27 November 2006 – Two Internet giants have embarked on a race to become the first 3D cartographers of the world. The result is expected to be an online map that allows web surfers to land in a city from the sky, travel its streets and see its hotels, shops and attractions without having to visit in person.
The rival schemes, costing hundreds of millions of dollars, are based on Google Earth, the search engine’s existing 2D photographic map of the world, and Microsoft’s Virtual Earth, a similar system. In a new push, Microsoft last month launched Virtual Earth 3D, which has detailed three-dimensional replicas of the centres of 15 US cities, including New York and Los Angeles.
Both services rely on detailed satellite images, which enable users to zoom in from 300km in space to pictures of the roof of their own home or of elephants roaming the African plains.
Microsoft is now commissioning photographers to take millions of pictures of urban landscapes from planes, vans and motorbikes. The images are patched together using digital imaging software to create 3D buildings that users can enter, walk past or fly by.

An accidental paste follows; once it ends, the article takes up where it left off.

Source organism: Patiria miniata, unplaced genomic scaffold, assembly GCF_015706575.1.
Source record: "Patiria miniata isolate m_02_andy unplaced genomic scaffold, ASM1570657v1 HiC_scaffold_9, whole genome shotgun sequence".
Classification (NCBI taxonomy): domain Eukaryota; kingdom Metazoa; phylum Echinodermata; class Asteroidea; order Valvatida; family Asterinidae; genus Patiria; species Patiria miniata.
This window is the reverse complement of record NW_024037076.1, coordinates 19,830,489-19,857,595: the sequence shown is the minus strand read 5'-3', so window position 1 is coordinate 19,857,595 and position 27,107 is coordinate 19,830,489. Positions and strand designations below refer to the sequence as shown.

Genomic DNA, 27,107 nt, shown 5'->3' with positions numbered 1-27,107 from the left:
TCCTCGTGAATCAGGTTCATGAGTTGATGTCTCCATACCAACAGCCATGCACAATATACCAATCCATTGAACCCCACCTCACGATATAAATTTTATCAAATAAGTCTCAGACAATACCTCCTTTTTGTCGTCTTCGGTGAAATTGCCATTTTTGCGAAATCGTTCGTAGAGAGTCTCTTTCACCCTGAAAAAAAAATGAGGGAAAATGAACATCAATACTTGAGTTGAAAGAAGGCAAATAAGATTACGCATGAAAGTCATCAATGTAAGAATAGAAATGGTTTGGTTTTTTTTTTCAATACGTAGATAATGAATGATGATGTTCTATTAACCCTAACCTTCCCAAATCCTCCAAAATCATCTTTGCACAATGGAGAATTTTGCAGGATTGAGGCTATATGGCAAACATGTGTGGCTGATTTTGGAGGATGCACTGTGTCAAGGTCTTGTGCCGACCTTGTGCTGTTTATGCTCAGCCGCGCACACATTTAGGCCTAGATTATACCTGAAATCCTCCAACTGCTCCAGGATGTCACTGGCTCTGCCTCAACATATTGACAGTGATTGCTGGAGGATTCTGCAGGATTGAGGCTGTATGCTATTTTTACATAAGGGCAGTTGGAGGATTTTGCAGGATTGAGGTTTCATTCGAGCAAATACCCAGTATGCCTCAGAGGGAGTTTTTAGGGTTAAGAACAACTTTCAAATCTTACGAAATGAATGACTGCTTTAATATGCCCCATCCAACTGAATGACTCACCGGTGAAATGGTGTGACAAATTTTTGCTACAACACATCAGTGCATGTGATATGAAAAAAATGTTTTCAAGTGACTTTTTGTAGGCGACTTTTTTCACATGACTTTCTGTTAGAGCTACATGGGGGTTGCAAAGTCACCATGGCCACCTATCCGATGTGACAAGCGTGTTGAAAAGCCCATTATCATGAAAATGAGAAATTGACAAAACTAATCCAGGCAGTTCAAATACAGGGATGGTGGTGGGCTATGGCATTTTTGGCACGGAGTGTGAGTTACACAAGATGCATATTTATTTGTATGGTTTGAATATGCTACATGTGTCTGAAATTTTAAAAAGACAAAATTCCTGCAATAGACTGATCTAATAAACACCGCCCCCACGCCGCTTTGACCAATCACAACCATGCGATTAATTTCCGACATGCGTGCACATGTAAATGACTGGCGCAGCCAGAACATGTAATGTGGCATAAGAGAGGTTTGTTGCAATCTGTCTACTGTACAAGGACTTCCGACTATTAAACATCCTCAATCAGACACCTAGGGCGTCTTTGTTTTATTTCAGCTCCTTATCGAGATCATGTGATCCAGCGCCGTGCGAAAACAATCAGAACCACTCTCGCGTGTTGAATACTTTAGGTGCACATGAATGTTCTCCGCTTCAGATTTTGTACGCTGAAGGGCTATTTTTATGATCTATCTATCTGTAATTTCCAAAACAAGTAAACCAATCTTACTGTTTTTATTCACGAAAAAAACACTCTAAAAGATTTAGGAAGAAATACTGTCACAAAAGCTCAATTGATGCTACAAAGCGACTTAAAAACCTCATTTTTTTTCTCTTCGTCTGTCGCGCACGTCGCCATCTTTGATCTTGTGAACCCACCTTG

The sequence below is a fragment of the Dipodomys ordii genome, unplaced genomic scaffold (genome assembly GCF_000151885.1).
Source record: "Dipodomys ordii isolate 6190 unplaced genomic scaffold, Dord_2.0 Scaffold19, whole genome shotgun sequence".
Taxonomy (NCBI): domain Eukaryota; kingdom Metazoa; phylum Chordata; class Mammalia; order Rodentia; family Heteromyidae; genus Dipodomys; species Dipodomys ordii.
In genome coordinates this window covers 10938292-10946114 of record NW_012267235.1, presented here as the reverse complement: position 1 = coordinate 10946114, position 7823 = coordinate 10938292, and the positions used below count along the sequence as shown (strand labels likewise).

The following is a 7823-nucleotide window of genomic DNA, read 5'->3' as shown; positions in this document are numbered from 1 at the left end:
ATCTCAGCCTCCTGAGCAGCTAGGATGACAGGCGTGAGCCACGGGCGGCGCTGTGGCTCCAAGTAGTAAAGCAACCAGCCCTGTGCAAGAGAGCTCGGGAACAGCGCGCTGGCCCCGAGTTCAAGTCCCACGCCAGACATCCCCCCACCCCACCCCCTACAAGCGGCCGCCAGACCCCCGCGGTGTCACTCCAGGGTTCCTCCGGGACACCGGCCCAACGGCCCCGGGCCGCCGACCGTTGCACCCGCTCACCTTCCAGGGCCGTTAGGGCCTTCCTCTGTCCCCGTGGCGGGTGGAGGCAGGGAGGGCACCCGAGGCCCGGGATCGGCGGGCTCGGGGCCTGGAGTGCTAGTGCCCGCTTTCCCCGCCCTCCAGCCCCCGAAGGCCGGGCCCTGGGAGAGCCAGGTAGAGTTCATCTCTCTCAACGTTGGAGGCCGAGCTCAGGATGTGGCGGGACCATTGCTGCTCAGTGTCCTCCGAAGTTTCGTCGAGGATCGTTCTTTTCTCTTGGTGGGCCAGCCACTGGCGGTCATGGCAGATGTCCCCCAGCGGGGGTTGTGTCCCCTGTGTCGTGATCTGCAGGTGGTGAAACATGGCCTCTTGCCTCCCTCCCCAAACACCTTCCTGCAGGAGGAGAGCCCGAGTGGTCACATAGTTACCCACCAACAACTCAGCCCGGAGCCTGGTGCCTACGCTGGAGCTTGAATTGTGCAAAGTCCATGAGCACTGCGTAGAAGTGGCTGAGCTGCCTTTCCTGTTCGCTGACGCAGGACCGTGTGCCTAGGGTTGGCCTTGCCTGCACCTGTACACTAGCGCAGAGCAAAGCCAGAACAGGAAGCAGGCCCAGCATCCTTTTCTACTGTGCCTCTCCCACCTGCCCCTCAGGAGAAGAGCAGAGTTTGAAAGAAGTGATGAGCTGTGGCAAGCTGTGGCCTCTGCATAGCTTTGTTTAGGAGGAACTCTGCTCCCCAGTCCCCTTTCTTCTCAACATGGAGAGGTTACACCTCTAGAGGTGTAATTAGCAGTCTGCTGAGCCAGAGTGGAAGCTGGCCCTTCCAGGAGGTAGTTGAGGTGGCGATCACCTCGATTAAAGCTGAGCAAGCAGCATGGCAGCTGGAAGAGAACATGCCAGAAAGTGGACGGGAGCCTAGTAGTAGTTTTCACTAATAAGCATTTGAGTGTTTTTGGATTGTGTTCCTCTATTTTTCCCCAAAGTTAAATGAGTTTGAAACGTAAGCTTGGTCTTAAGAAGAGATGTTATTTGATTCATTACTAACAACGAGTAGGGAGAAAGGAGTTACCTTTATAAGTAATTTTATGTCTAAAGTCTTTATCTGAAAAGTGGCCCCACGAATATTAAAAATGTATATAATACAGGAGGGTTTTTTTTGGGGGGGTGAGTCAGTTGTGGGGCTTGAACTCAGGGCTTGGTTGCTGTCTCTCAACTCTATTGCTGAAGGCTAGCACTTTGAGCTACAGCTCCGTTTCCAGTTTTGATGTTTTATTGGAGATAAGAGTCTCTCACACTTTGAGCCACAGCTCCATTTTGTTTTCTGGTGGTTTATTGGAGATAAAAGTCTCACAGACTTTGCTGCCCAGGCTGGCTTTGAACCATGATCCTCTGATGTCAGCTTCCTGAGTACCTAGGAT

Google is taking the cheaper option of inviting users to create its virtual cities. In March, the company bought SketchUp, an Internet tool that lets people create their own 3D images of buildings. It plans to add the best of these to Google Earth this year.
As the rival schemes develop, buildings will become interactive, enabling users to virtually enter them, obtain information, buy goods inside and talk to other cyber visitors. Eventually, landscapes could be included.
The move may bring about a transformation in how people use the Internet. Instead of relying on traditional search engines, in which they enter words into boxes on screen, users would be able to navigate the world using a virtual replica.
They could, for example, “walk” the streets of New York online or choose items from a supermarket aisle from their living room while gossiping with fellow shoppers about the prices. Internet analyst Greg Sterling said: “A seed is being planted that could grow into a range of things that will be very interesting.”